The Atlantic Council lists its “important contributions” as including:  “The process of NATO transformation and enlargement” and “drafting roadmaps for U.S. policy towards the Balkans, Africa, Cuba, Iraq, Iran and Libya.”

No “E” for Excellence Award for the Balkans and Iraq — watch out Africa and Cuba. UN Secretary General Ban Ki-Moon, under whose watch and UNSCR 1973  Libya was largely destroyed by NATO’s “Humanitarian Intervention”, is a fellow recipient of this year’s  Distinguished  Humanitarian Leadership Awards.

It can only be hoped that this joyous occasion is not sullied by the Prince’s lack of respect for cultural diversities and that he is sparing with the liquid refreshment. Hopefully he will also dress suitably .

One episode, when he dressed in a Nazi uniform complete with Swastika arm band, caused Royal Photographer, Arthur Edwards to write:

Where were his father and the highly-paid courtiers who advise this young man? Who let him drive out of (Highgrove House, his father, Prince Charles’ residence) dressed this way? Smoking cannabis, late-night drinking and brawling with paparazzi could be explained away as the errors of youth. But Harry, what must you have been thinking when you put on that armband?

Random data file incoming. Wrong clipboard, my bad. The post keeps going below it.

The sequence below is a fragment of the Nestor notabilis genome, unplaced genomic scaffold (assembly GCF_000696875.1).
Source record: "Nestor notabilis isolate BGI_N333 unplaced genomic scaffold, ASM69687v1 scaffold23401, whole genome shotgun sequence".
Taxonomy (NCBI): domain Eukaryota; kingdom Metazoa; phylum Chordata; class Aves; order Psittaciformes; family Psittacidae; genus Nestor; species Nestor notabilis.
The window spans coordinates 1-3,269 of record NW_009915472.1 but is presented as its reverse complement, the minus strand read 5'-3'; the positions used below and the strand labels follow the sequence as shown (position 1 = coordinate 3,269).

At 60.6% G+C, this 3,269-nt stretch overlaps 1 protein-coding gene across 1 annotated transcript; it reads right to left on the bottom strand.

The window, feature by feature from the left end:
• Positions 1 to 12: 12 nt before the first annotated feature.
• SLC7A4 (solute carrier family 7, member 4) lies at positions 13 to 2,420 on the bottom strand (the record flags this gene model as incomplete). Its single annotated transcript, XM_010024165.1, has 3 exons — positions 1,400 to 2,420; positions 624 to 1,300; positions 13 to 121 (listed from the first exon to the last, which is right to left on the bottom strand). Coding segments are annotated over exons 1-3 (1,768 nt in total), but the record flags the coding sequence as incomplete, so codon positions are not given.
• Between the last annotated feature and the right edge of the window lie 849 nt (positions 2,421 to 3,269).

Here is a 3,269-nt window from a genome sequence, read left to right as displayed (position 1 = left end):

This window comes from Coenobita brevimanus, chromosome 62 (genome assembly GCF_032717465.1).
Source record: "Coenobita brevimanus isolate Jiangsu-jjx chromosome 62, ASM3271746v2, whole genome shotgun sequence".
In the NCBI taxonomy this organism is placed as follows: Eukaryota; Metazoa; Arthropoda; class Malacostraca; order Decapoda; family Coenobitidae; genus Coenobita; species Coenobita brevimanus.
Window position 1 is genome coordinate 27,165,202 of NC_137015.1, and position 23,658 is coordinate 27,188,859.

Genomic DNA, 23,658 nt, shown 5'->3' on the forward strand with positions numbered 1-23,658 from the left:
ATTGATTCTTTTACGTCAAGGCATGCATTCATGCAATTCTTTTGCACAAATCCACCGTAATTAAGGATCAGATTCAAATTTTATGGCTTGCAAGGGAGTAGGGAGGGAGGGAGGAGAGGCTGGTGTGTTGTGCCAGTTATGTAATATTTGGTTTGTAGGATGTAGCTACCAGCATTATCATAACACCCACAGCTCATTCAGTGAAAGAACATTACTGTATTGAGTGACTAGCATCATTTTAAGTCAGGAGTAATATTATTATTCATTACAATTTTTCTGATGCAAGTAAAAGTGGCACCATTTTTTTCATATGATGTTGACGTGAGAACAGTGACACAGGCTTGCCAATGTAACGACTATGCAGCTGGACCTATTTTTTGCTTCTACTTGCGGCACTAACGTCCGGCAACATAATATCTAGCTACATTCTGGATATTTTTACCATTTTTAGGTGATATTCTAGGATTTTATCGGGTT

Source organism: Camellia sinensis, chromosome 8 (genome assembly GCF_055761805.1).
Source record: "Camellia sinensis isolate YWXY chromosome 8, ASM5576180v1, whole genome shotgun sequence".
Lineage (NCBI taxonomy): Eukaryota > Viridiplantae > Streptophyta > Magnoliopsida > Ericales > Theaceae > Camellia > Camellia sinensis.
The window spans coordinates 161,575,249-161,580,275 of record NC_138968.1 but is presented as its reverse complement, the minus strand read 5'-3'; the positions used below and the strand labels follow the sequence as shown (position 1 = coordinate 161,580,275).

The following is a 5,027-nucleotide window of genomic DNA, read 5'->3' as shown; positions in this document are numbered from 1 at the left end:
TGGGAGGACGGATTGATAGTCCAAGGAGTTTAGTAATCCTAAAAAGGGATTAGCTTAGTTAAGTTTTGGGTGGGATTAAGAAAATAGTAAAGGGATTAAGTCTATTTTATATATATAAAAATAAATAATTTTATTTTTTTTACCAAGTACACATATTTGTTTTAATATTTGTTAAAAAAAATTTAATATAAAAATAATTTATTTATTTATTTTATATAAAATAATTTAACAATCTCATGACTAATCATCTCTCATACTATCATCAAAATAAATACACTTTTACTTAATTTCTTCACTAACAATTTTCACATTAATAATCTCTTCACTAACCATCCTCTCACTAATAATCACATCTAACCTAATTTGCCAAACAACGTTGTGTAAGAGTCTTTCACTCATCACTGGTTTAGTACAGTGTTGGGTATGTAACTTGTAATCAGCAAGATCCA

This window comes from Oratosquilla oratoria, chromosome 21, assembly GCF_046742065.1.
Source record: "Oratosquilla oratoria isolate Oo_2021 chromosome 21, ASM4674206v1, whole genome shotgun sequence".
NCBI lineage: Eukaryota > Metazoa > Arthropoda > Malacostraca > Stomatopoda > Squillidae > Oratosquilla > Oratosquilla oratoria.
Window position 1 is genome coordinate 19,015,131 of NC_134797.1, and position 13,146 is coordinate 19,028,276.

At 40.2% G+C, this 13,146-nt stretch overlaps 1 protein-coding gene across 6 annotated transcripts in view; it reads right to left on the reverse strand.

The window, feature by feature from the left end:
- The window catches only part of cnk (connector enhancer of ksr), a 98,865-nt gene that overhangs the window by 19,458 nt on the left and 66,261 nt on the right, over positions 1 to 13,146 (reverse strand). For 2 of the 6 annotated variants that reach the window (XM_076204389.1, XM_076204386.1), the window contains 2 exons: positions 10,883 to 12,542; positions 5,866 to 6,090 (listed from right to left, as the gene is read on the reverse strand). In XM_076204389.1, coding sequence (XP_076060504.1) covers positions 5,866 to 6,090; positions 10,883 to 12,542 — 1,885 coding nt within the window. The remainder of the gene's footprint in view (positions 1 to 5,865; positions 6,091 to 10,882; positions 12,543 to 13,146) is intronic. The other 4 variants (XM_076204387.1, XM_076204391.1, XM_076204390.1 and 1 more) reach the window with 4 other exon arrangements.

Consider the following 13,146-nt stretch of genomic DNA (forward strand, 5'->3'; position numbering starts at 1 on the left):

This was shortly before his Uncle, Prince Edward, was to attend the commemorations of the liberation of Auschwitz, representing the Queen.

Incidentally, Prince Harry’s Award is to be presented by Colin Powell and Ban Ki-Moon’s by Henry Kissinger.

In all, mind stretching stuff. Oh, to be a fly on the wall!

Felicity Arbuthnot is a journalist with special knowledge of Iraq. Author, with Nikki van der Gaag, of Baghdad in the Great City series for World Almanac books, she has also been Senior Researcher for two Award winning documentaries on Iraq, John Pilger's Paying the Price: Killing the Children of Iraq and Denis Halliday Returns for RTE (Ireland.) Read other articles by Felicity.